Exporting to Cyprus?

How do you export a car to Cyprus? As simplistic as it sounds and with transport¬†aside, there are logistical and bureaucratic hurdles to overcome¬†before the assumption that payment via overseas transaction will go as planned…

Research a la Google was my starting point and after time wasted scanning outdated car forums, the rivettingly entitled, ‘The Cyprus Ministry of Finance – Customs and Excise’ webpage provided an appropriate source¬†about costs incurred¬†for excise duty. I still found it difficult to make any headway at my end i.e. how to export a car from Southampton, specifically a BMW 316 diesel with emissions low enough to guarantee a 30% discount on import duty at Limassol.

Shipping companies quoted a range of prices from ¬£800¬†including¬†transporting the BMW from Manchester to Southampton¬†up to ¬£597.60 inclusive of VAT from Pengelly Shipping Limited¬†for roll on/roll off ferry from Southampton. Apparently, their profit margin per car was only ¬£40 in response to a desperate attempt by myself to haggle for a reduced fee. A booking attachment through e-mail was received that had to be completed with details of the soon-to- be exported car. Having agreed ¬£4100 as a trade-in for my 2009 Suzuki Splash, a 2009 BMW 316 saloon with 57,000 miles was purchased for ¬£10599 from a local dealership. Being an ex-lease car, all documentation was included with a recent service at 51,000 miles. Being my first export, the car had to be¬†in excellent¬†order¬†and a spare key was stipulated on condition of¬†the purchase. At Motrix Motor Company, Offerton, Manchester, I had previously inspected a 2010 BMW 320 Efficient Dynamics advertised at a cheap ¬£10250 but on a second inspection, an airbag light illuminated itself and the advertised “full BMW service history” wasn’t on paper but on¬†a computer as the ‘salesman’ resplendent in jeans and blazer¬†enlightened me aided by his car washing minion. After an emotional and downright unprofessional outburst from blazerman, I thanked him for his time and strode off vowing never again¬†to buy from a small independent dealership citing his office –¬†glass cubicle having a sledgehammer blow to one side which¬†blazerman sheepishly declined to talk about. I wonder why?

Meanwhile Dimitri, purchaser of the BMW exchanged e-mails with me about documentation required on import with the T2L document being an anomaly which the selling dealership had not heard about. That document used to be known as the Single Administrative Document so its acronym explains why it was renamed. Back to Pengelly Shipping who sent an attachment of a shipping note that had to be produced with the car at Southampton Dock, 105 Berth for Grimaldi Lines to transfer the car on the Grande Scandanavia ferry. An online payment was issued to satisfy the shippers and a date was specified to drive the car south. That Shipping Note is important and will cost you time and £10 should you forget it. After an arduous journey that included a bumper scrape by an anonymous git at Waitrose, Cirencester thus reducing my profit margin, we passed through security gates at the docks to give the secret sign. Interestingly, a steady convoy of left-hand drive Landy Range Rovers cruised towards agape bow doors no doubt going to emerging markets such as China.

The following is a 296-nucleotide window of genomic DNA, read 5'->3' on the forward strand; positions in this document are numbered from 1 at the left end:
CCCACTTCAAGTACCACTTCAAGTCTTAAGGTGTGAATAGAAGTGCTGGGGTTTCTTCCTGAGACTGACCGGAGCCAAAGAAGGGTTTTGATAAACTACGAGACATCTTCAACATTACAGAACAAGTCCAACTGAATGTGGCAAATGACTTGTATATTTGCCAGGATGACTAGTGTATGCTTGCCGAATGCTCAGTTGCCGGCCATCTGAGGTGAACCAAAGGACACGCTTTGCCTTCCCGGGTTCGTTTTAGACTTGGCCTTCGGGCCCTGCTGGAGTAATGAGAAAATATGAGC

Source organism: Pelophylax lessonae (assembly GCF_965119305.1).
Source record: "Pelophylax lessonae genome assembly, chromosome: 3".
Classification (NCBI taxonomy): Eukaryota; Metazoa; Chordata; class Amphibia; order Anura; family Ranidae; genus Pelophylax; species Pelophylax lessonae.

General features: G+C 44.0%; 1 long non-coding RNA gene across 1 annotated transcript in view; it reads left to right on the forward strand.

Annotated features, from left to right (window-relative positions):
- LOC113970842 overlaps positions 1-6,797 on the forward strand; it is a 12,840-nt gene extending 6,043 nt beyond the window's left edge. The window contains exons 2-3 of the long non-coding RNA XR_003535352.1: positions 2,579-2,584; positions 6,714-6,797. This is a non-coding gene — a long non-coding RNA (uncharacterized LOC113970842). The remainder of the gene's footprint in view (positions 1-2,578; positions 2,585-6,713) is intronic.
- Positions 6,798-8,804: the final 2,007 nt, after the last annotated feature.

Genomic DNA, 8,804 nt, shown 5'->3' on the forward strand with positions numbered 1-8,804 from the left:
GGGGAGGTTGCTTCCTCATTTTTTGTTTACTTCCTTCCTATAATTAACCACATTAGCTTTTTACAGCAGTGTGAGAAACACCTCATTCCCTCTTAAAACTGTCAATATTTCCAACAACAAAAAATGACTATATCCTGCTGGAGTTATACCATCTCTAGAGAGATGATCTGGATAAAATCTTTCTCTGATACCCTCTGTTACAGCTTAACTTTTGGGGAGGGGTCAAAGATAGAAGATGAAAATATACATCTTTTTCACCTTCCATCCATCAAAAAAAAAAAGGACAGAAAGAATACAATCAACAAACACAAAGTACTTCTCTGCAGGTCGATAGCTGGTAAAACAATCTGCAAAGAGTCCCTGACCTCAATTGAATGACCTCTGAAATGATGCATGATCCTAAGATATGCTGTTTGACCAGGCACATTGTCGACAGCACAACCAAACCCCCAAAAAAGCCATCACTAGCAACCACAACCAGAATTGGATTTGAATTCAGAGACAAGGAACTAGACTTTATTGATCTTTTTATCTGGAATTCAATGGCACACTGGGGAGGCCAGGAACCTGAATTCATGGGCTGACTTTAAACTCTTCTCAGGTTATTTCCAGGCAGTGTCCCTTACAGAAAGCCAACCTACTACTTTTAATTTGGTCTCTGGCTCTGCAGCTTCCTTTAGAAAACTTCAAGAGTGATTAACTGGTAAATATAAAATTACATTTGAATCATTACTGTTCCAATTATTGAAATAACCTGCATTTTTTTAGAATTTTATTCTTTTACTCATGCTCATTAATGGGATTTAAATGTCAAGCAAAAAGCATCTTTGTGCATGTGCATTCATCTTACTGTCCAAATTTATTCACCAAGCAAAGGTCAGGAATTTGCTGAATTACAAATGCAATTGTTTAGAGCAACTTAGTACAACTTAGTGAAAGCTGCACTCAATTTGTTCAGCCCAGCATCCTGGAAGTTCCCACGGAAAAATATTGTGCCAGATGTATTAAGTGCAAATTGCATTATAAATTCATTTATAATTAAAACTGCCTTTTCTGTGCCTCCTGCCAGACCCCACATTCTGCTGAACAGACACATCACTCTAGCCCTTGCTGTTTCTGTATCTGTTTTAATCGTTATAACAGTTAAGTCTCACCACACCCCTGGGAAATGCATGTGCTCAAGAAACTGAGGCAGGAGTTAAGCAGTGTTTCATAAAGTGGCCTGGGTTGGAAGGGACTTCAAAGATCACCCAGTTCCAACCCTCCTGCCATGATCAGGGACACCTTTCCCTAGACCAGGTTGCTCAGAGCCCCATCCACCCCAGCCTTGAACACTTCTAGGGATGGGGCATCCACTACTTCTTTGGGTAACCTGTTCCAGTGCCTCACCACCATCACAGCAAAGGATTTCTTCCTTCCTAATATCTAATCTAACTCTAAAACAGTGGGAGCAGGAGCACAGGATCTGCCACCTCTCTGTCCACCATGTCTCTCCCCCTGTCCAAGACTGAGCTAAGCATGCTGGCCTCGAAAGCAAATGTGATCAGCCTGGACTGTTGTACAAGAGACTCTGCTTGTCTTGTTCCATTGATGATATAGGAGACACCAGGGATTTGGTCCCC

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The elusive Bill of Lading or Freight charge document is important as two original copies have to be sent to the UK shippers who then e-mail confirmation of the documents to the receiving company in Limassol. This is made more difficult after receiving  Bills of Lading this morning when the ferry is due to dock in Limassol Рtomorrow!

Finding insurers to cover a car during shipping is difficult with my research uncovering only two that were willing, on condition of a sales invoice in my name as the car still had the previous owner on the registration document. Furthermore a pre-shipment condition report had to be filled in by an independent party but the man behind the counter for Grimaldi Lines announced that “they didn’t get involved in that” so that the BMW was uninsured during movement as the shippers don’t insure goods being transported. Memories of a transporter that sank with the loss of Volvo XC90s reemerged. A French frigate stood guard by the wreck until the vessel was cheesewired by salvage companies to remove the wreck, slice by slice. Reassured by his colleague’s observation that they move hundreds of cars every week without a problem, I left the Beemer with key on the driver’s seat after being told to!

Fortunately, I had been paid by Dimitri before Cypriot banks went into meltdown. As for the BMW, it’s¬†in¬†Alexandria¬†now before continuing¬† towards the eastern corner of the Mediteranean to Cyprus¬†–¬†I¬†hope.

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Words and photos are copyright of Sotiris Vassiliou

March 2013

 

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